Don’t infect your future with the pain of your past. The smart thing for me to do is forgive you and take back control of my life and story. Let’s go back to what Jesus said to Peter about forgiveness. The word Jesus used here, that we translate as forgiveness, is the same word that is translated as divorce. The word means to separate.

Jesus is saying – bring a separation between you and your offender. Quit obsessing about what they did. Quit trashing them in front of your friends. Quit losing sleeping over them at night and rehearsing conversations that you will probably never have with them. Don’t get stuck in the past. Let it go and move on with your life.

I’ll use Dennis Allen as an example. I’m sure he has a long list of people that he feels let him down. Maybe the General Manager didn’t hire the players he needed. His coaches didn’t train the players well enough. Or the players didn’t play their hardest. He might be mad at God for sending him to the Raiders instead of the Packers. Or maybe he’s mad at himself for not studying enough game tape, or instructing his coaches better.

But do you see where that kind of thinking leads?


If he brings all that baggage and regrets with him into his next job, he’s doomed to fail again. He will sabotage his start over by not forgiving. The next time won’t be better than the last time. He needs to “divorce” himself from his past. That’s what forgiveness is.

He needs to release his past before he starts his life over.

Now, be careful with the word divorce. Don’t misunderstand me. I’m not talking about divorcing yourself from the person. I’m talking about divorcing yourself from the consequences of your loss. If you want to start your life over you need to believe that God can help you start over no matter how much you lost. You see, this is where people get stuck. They are in awe of their loss more than they are in awe of what God can do to help them recover from their loss. So here’s an exercise that might help you.

Write out what was done to you. You might put, “I was abused,” or “I was betrayed,” “I was lied to,” “I was taken advantage of.” This is what I call the primary loss. This is the obvious loss you experienced. But after you write down the primary loss, then write down the secondary losses.

Secondary losses are all the things that you lost as a result of the primary loss. For example, let’s say someone swindled you out of $10,000. That’s the primary loss. But that money represents many other losses we don’t see.

There is the loss of what you wanted to do with that money. Let’s say you wanted to start a business. So you lost your business. You lost your dream of becoming financially independent. Because you lost the money you had to take a second job. Now you’ve lost time away from your family and church. Or maybe your spouse had to take on a second job and that put stress on your marriage. Maybe it prevented your kids from going to college or it caused you to have to move.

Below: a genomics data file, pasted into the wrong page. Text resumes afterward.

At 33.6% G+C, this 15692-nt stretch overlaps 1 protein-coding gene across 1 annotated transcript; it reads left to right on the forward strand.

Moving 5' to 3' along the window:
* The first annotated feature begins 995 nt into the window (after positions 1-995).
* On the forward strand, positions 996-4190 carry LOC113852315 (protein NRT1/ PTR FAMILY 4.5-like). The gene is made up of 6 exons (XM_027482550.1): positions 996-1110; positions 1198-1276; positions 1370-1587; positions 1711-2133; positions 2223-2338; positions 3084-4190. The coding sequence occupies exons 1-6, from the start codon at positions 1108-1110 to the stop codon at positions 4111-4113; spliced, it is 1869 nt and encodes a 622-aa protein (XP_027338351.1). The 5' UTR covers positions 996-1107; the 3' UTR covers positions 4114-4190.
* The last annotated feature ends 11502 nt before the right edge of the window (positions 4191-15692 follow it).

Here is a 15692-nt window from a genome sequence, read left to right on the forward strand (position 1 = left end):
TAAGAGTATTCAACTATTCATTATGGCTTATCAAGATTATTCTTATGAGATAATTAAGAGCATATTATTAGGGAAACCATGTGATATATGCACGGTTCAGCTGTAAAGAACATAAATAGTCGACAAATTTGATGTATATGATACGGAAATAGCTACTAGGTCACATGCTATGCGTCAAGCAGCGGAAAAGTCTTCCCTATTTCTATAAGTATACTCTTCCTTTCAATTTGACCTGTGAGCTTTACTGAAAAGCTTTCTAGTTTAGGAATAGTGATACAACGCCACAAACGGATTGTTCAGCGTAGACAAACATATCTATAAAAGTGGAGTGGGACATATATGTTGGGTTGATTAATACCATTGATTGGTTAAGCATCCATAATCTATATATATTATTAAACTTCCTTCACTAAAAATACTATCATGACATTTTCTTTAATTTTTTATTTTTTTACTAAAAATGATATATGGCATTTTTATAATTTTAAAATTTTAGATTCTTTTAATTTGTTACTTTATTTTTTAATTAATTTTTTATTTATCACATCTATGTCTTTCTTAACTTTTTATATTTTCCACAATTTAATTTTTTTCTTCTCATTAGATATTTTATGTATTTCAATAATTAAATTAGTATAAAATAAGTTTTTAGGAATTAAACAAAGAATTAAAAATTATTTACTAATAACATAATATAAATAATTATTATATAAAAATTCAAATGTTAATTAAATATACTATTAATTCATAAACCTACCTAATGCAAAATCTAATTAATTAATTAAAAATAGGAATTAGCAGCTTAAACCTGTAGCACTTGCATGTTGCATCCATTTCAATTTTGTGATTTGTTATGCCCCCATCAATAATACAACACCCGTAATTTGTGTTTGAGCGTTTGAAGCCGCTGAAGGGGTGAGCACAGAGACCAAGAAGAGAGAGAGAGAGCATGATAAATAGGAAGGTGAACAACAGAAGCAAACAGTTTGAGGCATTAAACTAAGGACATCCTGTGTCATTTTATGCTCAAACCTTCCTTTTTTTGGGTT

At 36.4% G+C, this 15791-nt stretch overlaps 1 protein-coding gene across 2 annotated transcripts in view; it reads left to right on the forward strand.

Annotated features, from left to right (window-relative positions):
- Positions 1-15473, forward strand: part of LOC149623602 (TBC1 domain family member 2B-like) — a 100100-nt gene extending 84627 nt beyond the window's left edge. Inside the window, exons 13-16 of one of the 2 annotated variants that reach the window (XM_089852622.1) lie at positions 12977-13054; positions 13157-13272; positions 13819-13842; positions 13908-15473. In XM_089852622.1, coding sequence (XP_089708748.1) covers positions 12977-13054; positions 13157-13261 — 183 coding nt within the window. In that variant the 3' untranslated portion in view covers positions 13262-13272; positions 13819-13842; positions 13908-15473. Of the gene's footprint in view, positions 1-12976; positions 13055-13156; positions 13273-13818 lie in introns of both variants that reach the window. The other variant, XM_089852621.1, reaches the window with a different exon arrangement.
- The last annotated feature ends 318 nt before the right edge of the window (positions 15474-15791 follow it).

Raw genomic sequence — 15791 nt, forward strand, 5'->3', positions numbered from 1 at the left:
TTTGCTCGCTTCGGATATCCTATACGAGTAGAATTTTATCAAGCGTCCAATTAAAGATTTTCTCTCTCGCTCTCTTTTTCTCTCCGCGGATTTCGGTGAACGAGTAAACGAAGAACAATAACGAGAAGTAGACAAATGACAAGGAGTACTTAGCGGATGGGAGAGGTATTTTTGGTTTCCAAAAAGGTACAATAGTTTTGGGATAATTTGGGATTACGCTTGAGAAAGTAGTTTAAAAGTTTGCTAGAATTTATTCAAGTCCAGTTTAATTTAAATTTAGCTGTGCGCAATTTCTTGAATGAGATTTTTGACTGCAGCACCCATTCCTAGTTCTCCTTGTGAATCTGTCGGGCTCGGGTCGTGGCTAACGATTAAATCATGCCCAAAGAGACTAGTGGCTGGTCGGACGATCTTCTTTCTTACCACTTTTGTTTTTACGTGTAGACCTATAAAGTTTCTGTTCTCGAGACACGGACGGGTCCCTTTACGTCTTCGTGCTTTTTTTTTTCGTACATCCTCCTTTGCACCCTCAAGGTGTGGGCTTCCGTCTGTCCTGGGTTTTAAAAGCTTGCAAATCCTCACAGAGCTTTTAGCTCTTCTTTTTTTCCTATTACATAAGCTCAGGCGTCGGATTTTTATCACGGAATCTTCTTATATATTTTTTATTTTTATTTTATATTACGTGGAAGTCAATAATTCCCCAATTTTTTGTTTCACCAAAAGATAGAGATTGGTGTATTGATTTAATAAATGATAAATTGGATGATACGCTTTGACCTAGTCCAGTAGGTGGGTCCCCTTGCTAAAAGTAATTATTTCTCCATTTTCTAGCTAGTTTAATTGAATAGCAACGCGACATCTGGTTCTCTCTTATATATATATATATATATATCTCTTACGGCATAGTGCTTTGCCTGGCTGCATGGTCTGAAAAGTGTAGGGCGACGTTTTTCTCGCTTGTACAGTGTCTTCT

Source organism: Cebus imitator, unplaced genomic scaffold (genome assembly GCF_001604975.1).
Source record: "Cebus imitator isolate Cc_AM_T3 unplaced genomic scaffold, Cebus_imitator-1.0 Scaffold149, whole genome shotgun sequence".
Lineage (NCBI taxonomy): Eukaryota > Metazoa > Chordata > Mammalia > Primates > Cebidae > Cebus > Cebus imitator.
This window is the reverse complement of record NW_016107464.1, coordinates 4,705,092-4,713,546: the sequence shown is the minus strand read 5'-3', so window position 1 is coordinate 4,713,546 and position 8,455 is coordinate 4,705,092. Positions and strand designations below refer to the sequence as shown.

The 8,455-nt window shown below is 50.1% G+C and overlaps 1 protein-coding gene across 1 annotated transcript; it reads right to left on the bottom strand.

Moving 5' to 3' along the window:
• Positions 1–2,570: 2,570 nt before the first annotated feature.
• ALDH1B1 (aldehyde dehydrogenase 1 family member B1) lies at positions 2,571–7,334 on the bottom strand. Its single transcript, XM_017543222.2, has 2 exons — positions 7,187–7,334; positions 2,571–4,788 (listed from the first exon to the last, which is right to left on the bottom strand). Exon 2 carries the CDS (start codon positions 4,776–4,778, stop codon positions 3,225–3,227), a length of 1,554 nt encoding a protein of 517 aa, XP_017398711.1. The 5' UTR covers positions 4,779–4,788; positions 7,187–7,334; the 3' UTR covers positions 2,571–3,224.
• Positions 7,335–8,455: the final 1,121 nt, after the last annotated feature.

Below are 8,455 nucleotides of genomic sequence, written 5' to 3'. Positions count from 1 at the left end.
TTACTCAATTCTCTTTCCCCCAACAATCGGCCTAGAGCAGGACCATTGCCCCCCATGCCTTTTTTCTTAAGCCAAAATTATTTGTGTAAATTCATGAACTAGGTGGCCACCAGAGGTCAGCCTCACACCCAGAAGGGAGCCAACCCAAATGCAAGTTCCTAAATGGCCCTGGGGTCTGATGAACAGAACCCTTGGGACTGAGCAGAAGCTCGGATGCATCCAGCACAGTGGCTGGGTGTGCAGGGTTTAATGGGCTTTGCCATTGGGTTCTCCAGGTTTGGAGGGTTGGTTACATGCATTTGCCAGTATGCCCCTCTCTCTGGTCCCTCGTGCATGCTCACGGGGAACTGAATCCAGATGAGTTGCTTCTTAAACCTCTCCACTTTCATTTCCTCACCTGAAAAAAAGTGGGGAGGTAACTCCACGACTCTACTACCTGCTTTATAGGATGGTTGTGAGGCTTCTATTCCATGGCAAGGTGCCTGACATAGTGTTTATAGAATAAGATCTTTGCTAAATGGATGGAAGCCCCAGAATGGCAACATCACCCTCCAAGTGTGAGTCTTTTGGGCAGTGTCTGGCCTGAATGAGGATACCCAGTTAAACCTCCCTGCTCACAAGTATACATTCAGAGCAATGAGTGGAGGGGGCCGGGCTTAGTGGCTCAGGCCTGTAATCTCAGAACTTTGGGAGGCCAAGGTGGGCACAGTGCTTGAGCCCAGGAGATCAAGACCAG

There is a whole domino effect that flows from the primary loss. The list can be very long. Write it all down. When you get all done THAT is what you need to forgive. You aren’t just forgiving the person for stealing your money. You are forgiving them for all the secondary losses as well.

Most people don’t understand this, so they offer a shallow forgiveness for the primary loss and then wonder why they are still so mad. It’s because they didn’t forgive the person for everything. Other people misunderstand it too, that’s why they say things like, “Come on, it’s been ten years. They should be over it by now!” They say that out of ignorance. They have no idea what the secondary losses were in relation to the primary loss.

So, take your list and bring it to God. If you are full of faith you can say: God, you are bigger than my losses and so I will forgive them right now! But not everyone has that much faith. If you aren’t so full of faith you might say: God, are you bigger than my losses? Can you cover my losses? Can you cover what’s been done to me or what I’ve done to myself or am I stuck for life with “Can’t Win” written over my name? Then go about your daily life and see what God does.

I think God wants to show you that he will help you start over. I’m confident of that because years ago, God spoke to his people through the prophet Jeremiah about starting over:

“I know the plans I have for you,” declares the LORD, “plans to prosper you and not to harm you, plans to give you hope and a future. Then you will call upon me and come and pray to me, and I will listen to you. You will seek me and find me when you seek me with all your heart. I will be found by you,” declares the LORD, “and will bring you back from captivity. I will gather you from all the nations and places where I have banished you,” declares the LORD, “and will bring you back to the place from which I carried you into exile.”  – Jeremiah 29:11-14

What’s God telling them? He’s saying: I’m going to help you start over. You see, God is a god of resurrection. He’s a God of do-overs. So if you want to start your life over, call on God for help.

He said here that he will listen to you and bring you back from your captivity.

I taught on this subject in a series titled: Starting Over. If you would like to hear this message in podcast form, you can listen to it here and also download it from iTunes.

Don’t Let Your Failures Define You – Let God Define You

In today's message, Pastor F. Remy Diederich talks about letting God define us and not letting our past define us.Not long ago, as I stepped on the treadmill at the Stout gym, ESPN was on the TV. They announced that Dennis Allen was fired as the head coach of the Oakland Raiders. Then they posted Allen’s three year coaching record: